Hayabusa 2

Last fall the Japanese spacecraft Hayabusa 2 finally pulled up alongside asteroid Ryugu and got to work. It's been buzzing around the asteroid ever since.

(I created a few videos for this post, please let me know if they don't work.)

It already put two rovers on the surface, each one about seven inches across.

06_07_19_rovers_01.png

One rover took time out to film a short video.

Asteroid_Video

The sun looks like it's moving across the 'sky' but it's not. The asteroid is slowly rotating. The rover took a picture about every five minutes, so the movie covers around an hour and fifteen minutes on the surface.

By the way, the rovers don't 'rove', they 'hop'. With such low gravity, if a rover started rolling it'd float right off the surface. Instead, it makes a 'jump' that lifts it about 15 feet off the surface at the top of the arc. Around 15 minutes later after moving about 50 feet, it gently lands again. Sounds like fun. A third rover gets dropped this October.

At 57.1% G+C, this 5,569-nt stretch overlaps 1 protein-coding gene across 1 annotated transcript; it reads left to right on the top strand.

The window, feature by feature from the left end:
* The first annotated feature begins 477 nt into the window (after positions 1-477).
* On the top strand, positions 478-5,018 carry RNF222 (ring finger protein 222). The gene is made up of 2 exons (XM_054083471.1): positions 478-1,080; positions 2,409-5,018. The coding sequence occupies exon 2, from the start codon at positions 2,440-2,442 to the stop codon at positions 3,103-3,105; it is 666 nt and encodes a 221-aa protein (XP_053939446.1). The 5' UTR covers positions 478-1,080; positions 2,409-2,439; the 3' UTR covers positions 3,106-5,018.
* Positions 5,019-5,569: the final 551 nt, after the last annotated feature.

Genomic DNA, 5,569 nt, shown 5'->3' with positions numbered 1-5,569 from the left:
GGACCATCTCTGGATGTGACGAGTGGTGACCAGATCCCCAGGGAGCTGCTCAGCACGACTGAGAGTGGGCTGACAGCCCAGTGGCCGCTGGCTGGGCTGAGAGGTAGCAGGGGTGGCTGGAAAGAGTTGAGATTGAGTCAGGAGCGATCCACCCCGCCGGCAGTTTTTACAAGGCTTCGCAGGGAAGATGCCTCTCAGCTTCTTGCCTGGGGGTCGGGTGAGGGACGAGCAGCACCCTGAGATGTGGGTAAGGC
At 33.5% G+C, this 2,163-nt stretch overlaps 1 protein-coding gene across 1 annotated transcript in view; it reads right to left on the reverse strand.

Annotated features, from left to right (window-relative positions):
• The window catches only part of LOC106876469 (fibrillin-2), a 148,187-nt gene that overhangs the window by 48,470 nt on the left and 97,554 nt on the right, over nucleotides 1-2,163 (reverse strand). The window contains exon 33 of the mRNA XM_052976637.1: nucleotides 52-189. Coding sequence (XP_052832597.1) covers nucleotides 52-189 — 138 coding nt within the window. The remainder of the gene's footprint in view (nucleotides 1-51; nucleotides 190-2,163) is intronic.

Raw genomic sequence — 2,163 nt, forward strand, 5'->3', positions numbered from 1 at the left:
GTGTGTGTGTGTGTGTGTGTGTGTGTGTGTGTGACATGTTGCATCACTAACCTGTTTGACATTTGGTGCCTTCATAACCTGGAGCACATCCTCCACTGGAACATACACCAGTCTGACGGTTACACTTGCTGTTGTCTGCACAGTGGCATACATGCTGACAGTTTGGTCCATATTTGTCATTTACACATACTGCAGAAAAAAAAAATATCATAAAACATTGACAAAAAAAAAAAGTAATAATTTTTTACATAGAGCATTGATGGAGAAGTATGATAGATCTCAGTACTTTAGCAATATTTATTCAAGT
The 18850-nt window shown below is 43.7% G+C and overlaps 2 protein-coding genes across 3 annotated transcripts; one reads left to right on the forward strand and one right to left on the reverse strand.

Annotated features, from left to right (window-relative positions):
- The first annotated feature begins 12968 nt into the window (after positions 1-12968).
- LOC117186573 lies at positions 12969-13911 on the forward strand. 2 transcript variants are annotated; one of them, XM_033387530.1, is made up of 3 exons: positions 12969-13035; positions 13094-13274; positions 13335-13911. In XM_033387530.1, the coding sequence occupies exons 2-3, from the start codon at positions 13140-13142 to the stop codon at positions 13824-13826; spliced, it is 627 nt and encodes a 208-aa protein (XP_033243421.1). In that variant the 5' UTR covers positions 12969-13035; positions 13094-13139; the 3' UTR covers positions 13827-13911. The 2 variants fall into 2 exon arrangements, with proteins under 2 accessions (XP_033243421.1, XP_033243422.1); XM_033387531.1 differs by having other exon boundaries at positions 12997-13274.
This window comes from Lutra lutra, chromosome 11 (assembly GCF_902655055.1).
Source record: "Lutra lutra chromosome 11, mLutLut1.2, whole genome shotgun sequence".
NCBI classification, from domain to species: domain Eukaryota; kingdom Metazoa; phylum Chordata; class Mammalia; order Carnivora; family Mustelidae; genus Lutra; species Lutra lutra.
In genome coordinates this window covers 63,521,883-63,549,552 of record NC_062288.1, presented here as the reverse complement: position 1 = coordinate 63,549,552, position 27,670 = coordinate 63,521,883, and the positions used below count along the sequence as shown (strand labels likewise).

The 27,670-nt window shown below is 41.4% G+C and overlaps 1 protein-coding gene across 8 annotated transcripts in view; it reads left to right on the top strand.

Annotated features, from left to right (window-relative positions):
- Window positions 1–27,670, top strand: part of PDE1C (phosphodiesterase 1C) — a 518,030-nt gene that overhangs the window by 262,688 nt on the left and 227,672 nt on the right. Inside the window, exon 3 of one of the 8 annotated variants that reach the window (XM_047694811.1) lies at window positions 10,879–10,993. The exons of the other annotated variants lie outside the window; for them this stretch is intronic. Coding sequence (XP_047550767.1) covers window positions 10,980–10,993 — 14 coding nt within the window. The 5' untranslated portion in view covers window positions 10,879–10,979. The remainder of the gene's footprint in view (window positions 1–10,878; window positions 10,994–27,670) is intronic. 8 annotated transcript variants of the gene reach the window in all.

The spacecraft also 'tossed a grenade out the window'. Here it is, spinning slowly down to the surface.

Asteroid_Video

Presto, a small crater.

Asteroid_Video

The plan is to land near that crater this October, scoop up some asteroid bits from the pit, store the sample safely inside, then lift off.

It's scheduled to leave the asteroid by the end of this year then head back home, a trip that'll take about a year. Then: science.

This is a race, sorta kinda. NASA's asteroid-chaser is headed to a different asteroid to grab a sample and bring it back.

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